“I thought the charges were extremely trumped up,” said Marty Beckins, board member of the Marin Bicycle Trails Council. “Nobody has ever been tried for this before, and they were facing federal felony charges. I think the prosecutors must have been pressured by zealots.” 

Carol Yeston, district ranger for the Point Reyes National Seashore, said she brought the case to federal prosecutors but wasn’t at all sure they would take it. 

“They have priorities,” she said. “Drug dealers, mafia, all sorts of stuff. So I was pretty excited when they took this so willingly.” 

Just one of these cases goes a long way in deterring other would-be scofflaws, said Bill Curtiss, program director for Earthjustice, a San Francisco-based environmental law firm. 

“When there was no criminal prosecutions, before 1998, there was a real vacuum in what would be consequences for destructive actions,” he said. “Now the Justice Department is sending a signal that individuals are going to be subject to the process and treated as criminals.” 

Law enforcement agents at the Environmental Protection Agency, the FBI, the Coast Guard and other government entities routinely bring evidence of crimes to the U.S. attorney’s office. Environmental groups from the mainstream Sierra Club to the militant Earth First! also clamor to put polluters behind bars. 

Federal prosecutors took one out of every four cases brought to them last year in Northern California, a huge increase from past years when more than 95 percent of cases – including companies dumping sewage in San Francisco Bay, pulp mills dumping waste into the Pacific and nuclear power plants cooking their books – were turned away. 

In contrast, California’s other three U.S. attorneys – in Sacramento, Los Angeles and San Diego – together filed 39 environmental criminal cases last year, and turned away 45 others brought to them by law enforcement.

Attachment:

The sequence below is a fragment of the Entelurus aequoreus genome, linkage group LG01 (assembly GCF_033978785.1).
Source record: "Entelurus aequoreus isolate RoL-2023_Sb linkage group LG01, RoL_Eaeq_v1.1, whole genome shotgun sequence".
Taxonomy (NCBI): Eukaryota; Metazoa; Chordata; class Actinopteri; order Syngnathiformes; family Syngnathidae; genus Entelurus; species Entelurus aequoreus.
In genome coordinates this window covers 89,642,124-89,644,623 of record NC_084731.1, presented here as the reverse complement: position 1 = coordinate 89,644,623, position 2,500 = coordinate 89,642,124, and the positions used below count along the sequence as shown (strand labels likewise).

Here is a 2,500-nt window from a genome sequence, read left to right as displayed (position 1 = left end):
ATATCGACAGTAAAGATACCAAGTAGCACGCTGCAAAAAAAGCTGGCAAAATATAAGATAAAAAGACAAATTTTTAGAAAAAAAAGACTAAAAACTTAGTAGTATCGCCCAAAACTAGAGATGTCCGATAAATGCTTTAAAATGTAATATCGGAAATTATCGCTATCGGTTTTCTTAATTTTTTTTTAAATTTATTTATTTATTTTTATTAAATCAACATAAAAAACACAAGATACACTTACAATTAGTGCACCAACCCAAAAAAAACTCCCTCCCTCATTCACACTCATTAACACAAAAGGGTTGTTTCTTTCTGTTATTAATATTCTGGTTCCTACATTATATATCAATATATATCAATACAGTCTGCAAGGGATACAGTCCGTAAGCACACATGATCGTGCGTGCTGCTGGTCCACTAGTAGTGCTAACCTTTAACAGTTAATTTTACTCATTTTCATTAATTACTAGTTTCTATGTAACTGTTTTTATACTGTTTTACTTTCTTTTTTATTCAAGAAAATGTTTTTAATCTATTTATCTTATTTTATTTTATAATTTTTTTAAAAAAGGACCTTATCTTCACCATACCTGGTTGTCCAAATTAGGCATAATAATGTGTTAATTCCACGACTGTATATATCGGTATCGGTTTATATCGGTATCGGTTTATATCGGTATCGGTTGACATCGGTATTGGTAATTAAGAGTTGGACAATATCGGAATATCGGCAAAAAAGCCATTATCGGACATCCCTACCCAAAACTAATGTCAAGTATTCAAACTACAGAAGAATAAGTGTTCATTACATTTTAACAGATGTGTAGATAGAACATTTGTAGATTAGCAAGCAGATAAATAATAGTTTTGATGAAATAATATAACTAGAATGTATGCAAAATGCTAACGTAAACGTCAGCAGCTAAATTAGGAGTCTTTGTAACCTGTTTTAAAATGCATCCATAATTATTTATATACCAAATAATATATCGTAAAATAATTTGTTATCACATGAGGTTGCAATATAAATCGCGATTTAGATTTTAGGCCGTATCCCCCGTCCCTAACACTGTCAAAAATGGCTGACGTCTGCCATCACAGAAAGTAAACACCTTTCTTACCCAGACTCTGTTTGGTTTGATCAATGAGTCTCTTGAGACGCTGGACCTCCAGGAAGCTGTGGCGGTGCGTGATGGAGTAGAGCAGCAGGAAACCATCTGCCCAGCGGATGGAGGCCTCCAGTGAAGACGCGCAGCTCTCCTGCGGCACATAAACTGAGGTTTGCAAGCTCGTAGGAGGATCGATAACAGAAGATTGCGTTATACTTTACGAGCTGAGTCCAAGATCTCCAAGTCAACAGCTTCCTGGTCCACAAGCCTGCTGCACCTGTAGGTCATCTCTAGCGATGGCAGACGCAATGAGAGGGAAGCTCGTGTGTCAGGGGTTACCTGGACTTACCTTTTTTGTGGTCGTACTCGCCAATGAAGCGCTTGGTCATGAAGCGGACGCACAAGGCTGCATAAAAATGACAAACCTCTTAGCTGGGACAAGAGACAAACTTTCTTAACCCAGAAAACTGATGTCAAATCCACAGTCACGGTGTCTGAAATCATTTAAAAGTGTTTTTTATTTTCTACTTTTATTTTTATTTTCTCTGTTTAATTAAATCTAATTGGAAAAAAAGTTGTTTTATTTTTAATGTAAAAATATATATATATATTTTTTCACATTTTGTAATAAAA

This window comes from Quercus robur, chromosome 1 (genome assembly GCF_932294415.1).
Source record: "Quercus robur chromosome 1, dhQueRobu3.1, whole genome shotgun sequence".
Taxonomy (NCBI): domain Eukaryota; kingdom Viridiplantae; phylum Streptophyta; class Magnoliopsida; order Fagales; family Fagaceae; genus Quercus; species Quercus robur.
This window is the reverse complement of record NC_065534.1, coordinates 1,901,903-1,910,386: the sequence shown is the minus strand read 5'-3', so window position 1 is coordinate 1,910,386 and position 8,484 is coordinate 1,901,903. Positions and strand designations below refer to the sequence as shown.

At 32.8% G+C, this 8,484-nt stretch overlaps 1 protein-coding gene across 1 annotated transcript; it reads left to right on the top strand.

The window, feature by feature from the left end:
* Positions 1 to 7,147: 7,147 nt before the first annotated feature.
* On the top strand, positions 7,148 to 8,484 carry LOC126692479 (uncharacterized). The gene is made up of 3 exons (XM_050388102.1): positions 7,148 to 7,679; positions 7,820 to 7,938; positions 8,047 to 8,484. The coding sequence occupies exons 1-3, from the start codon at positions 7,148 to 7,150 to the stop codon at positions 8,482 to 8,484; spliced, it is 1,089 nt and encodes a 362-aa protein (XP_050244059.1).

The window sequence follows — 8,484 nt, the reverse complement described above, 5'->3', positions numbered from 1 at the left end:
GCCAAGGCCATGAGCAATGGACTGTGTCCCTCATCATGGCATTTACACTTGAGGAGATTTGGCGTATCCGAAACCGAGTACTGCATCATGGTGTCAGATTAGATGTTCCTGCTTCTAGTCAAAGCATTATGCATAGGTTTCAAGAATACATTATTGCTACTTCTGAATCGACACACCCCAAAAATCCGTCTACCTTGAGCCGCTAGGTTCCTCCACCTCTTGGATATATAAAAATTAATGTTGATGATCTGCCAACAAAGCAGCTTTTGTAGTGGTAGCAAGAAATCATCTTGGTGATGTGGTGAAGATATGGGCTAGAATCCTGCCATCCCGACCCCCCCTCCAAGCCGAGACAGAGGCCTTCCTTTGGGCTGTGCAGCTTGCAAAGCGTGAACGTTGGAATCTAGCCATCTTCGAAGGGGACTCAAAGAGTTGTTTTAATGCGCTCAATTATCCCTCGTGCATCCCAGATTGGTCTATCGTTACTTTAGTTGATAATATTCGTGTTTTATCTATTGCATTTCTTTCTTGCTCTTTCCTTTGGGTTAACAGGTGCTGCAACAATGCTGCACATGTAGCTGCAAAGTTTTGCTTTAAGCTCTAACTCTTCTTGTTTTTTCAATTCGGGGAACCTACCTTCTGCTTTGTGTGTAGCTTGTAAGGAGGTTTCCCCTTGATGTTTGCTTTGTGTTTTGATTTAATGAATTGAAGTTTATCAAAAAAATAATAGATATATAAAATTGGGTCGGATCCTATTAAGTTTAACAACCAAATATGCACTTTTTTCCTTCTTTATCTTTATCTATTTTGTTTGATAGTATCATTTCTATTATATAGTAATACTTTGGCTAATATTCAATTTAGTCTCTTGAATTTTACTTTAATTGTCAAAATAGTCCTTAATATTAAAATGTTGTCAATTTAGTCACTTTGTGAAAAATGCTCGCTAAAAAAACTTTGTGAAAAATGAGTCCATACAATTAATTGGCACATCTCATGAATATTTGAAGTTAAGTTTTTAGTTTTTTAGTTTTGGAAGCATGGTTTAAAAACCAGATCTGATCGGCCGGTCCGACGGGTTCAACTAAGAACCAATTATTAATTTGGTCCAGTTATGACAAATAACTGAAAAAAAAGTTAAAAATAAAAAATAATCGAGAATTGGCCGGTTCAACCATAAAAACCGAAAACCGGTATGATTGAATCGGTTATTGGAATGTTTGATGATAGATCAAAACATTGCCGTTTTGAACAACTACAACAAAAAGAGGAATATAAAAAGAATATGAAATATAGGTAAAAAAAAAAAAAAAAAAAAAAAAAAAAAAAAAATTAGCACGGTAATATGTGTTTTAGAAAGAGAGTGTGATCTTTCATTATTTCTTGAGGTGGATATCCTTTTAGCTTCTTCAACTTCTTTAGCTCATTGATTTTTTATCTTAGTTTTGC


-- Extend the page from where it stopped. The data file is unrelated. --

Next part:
The impetus to change in Northern California came in 1998, when Robert Mueller, who now heads the FBI, replaced then-U.S. Attorney Michael Yamaguchi. At the time, The Associated Press published a widely used story describing the lack of environmental prosecutions in Northern California. Mueller didn’t dispute the data, but promised to improve. 

Mueller told the AP then that one of his top priorities was to begin enforcing federal environmental crime laws. He brought in an environmental prosecutor and hired several other prosecutors with EPA and environmental law experience for his white collar crime team. He also told law enforcement agencies that his office would be more receptive. 

Two years later, Mueller had doubled the number of criminal cases filed. The civil division, went from collecting just under $7 million in damages in 1998 to $208 million in 2000, a spokeswoman said. 

Shapiro, Mueller’s criminal chief before taking his place in September, said he’s committed to continuing take on environmental cases, despite pressures from all directions. 

“While I am the U.S. attorney, environmental criminal cases will remain an important priority,” he said. “Obviously, the office now has a very significant responsibility to devote resources to terrorism investigations and to continue our active prosecution of violent criminals and firearms violators. 

“The white collar part of our portfolio – including environmental cases – will also continue unabated.”